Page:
Notwithstanding the fact that the Miscellaneous Provisions (Law Enforcement Officers) Bill, 2019 has been approved by the Lower House with the unanimous support of Government and Opposition, there are elements in it to which the Senate should pay very close attention.
This newspaper understands and supports the need to send a tough message to law enforcement personnel who aid and abet criminals by taking bribes to look the other way; tipping them off about imminent police raids; loaning, renting and selling their uniforms and arms to facilitate crime; and generally undermining the efforts of the Police, Prison, Fire, Customs and Immigration personnel. We agree that these rotten apples are destructive and dangerous to their colleagues who are committed to the pursuit of law and order. This bill is also to be applauded for coming to terms with emerging modern challenges to law enforcement.
In it, National Security Minister Stuart Young has utilised the power of penalty as disincentive. One spectacular example is the 15,000 per cent increase in the fine for wasting police time with false reports which escalates from $1,000 and six months’ imprisonment to $150,000 and five years in jail.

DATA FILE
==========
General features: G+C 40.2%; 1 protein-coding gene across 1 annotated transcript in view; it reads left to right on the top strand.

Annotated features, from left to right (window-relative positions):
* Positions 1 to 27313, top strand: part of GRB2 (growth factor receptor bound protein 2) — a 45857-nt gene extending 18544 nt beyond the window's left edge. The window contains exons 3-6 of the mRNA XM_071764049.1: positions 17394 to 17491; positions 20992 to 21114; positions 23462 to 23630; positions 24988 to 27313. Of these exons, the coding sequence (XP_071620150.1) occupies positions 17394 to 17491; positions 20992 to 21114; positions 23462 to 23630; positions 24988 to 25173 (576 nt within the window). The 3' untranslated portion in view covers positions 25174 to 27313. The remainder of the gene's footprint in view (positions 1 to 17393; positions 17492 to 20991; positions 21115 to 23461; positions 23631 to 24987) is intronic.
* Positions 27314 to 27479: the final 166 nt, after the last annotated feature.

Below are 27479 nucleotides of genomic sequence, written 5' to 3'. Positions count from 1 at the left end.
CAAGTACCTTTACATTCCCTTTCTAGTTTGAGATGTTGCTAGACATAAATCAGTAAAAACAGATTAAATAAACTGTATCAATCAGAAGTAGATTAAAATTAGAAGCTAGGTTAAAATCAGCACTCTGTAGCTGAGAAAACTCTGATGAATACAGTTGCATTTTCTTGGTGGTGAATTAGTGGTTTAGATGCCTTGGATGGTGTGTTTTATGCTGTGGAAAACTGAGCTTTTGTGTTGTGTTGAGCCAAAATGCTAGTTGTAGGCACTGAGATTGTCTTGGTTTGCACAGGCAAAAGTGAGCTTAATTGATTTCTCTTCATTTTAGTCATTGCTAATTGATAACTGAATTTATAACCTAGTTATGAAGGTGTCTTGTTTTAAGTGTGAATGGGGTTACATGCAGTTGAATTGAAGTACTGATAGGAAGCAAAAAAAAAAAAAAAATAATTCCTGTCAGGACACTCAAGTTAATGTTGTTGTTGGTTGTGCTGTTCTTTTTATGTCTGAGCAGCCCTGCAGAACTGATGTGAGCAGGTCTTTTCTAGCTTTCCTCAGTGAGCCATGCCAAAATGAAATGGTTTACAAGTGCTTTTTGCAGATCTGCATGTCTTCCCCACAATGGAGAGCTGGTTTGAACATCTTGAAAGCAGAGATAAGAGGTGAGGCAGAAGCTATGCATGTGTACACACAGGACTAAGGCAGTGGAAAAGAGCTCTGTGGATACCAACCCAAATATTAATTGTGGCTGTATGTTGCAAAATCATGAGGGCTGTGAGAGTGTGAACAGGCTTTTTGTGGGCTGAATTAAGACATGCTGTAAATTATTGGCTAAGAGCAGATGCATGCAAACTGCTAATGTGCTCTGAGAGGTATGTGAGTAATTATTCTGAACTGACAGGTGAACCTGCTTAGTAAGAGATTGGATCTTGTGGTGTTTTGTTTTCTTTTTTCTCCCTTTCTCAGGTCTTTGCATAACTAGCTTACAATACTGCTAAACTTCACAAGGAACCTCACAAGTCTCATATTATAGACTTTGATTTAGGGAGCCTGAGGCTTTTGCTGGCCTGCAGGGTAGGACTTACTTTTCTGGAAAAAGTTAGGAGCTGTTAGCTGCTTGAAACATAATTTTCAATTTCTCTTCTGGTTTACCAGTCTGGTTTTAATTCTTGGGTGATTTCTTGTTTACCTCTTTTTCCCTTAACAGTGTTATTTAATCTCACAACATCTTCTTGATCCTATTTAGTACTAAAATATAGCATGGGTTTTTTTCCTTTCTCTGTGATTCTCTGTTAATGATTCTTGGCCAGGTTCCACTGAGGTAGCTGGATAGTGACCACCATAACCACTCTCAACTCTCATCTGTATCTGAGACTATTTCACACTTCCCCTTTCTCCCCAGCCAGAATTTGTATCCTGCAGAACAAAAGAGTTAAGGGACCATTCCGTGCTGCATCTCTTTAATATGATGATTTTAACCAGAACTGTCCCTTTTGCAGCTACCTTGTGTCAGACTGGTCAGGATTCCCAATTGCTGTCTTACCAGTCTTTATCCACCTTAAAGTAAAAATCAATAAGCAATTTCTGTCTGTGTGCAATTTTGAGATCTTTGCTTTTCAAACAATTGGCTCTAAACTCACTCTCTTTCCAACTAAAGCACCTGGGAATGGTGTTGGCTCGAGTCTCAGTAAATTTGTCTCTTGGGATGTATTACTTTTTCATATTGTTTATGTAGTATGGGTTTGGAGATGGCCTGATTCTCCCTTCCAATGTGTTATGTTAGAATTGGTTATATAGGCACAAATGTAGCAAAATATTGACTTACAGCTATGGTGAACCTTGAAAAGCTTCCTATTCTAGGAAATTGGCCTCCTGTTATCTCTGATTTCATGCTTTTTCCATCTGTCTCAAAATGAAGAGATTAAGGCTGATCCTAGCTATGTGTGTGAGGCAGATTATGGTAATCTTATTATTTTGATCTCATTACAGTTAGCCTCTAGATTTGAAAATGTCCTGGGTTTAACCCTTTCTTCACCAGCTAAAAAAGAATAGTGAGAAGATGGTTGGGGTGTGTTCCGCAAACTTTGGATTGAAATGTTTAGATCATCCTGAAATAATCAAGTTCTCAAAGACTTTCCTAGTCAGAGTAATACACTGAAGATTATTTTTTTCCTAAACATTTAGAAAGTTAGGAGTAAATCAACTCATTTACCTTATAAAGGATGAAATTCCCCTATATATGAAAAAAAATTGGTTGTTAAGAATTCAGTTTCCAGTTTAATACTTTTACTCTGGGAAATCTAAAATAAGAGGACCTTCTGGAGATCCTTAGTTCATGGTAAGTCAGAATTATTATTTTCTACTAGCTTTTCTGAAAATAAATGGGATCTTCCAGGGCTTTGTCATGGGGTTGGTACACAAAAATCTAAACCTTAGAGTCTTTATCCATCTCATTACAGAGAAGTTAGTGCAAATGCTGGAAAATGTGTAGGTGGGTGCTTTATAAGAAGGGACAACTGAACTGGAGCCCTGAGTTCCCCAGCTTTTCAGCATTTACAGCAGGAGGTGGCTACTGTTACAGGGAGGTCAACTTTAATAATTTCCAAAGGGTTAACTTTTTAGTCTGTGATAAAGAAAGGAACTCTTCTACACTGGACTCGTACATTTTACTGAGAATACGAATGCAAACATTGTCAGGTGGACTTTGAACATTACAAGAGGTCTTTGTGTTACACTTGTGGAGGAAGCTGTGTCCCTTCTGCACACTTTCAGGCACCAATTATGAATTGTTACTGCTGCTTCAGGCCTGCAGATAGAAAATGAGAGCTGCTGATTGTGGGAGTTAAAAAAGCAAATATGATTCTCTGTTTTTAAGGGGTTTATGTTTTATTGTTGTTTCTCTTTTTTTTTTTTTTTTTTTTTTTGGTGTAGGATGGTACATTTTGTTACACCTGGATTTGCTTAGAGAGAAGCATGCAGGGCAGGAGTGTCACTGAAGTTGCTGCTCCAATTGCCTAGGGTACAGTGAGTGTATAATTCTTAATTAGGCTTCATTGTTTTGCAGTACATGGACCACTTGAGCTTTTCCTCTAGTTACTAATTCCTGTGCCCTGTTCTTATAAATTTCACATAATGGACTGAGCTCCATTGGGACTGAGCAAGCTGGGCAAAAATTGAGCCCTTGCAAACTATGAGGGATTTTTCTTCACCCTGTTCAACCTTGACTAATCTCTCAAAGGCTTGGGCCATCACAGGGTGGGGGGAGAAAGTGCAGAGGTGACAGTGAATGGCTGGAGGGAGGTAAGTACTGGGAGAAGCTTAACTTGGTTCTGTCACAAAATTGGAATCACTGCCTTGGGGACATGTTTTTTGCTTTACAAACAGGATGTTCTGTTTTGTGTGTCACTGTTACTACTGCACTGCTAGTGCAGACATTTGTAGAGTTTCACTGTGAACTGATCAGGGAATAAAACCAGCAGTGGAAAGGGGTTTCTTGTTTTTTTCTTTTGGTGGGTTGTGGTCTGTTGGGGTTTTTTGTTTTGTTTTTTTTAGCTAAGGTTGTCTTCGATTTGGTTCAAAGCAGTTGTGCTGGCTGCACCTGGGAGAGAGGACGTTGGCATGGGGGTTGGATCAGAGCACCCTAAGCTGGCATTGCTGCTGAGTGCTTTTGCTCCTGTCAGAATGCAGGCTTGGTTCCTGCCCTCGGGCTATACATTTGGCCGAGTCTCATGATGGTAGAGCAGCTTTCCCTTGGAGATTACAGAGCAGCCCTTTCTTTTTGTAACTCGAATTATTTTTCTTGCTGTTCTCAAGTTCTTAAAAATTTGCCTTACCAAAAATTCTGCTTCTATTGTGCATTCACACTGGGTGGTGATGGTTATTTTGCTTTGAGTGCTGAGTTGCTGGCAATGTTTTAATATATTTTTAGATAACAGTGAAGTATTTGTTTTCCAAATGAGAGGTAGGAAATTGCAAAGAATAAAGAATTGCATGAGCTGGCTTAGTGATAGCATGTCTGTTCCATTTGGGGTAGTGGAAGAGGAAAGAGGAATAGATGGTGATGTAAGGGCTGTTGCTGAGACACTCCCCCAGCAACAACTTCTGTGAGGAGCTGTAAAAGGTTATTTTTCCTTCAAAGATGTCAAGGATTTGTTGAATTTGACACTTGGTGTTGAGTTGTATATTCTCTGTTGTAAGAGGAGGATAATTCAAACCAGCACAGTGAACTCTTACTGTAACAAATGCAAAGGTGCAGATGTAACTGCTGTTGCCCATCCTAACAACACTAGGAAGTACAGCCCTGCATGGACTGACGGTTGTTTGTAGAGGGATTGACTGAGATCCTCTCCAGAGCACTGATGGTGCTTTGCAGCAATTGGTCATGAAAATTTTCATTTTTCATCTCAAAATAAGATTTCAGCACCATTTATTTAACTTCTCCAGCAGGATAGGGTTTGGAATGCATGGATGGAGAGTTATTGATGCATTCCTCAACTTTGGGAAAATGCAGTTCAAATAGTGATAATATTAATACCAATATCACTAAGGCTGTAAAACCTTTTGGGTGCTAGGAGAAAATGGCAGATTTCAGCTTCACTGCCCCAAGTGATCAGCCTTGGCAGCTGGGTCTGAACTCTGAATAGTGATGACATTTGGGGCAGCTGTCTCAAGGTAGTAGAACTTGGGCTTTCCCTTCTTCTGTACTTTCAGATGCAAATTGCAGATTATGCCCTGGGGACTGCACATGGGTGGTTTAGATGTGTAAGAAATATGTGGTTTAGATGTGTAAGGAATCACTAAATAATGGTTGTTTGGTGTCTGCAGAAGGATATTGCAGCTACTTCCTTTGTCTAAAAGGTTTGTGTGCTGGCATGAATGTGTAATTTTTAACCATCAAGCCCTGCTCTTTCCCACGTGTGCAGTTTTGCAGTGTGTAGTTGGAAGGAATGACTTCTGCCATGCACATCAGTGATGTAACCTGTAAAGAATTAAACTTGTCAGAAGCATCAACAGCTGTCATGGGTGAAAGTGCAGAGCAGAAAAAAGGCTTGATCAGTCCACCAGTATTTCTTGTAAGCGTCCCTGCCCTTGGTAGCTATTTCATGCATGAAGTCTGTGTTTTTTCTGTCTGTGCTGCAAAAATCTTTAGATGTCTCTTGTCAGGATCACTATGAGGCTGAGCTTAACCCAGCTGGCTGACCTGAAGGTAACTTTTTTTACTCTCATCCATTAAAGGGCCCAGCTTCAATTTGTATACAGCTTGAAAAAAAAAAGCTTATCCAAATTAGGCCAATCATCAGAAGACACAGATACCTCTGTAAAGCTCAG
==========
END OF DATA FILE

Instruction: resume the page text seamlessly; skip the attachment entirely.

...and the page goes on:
Among the actions which the bill criminalises is the trafficking of items for prisoners by prison officers. This will attract a fine of $500,000 upon summary conviction and $750,000 on indictment, with jail terms of 15 and 20 years, respectively.
However, two elements of the bill that we find problematic is a new broad-brush offence having to do with prison security and the proposed hefty increases in the penalties for obstruction and resisting arrest. If the bill goes into law these would incur fines of $250,000 and $500,000 with jail terms of ten years’ and 15 years’ jail, depending in whether they are on summary conviction or indictment, respectively.
Regarding prison security, the bill criminalises the taking of photos or audio recordings inside a prison as well as the electronic transmission of any image or sound from inside a prison and the conveying of a restricted document in or out of the prison, physically or by electronic means. While we understand the very serious problems that this section attempts to address, we are deeply concerned that it impinges on the constitutional right to press freedom by failing to take into account the qualified privilege allowed to the media to access and report information involving matters of significant public interest.
Imposing a blackout on important information that should be brought to the public’s attention strengthens the hands of those involved in cover-ups of wrong-doing. In democracies, the media are constitutionally empowered to lift the curtain on illegal acts committed behind walls of secrecy in public institutions. Documents, photos and recordings are indispensable to the work of the media. Equally vital are courageous whistle-blowers who continue to be denied legal protection by the Government’s foot-dragging on whistle-blower legislation.
In raising concern about the huge increases in fines and jail-time for persons convicted for obstruction and resisting arrest, this newspaper is mindful of the record, available through the courts, of officers who abuse these charges at the drop of a hat.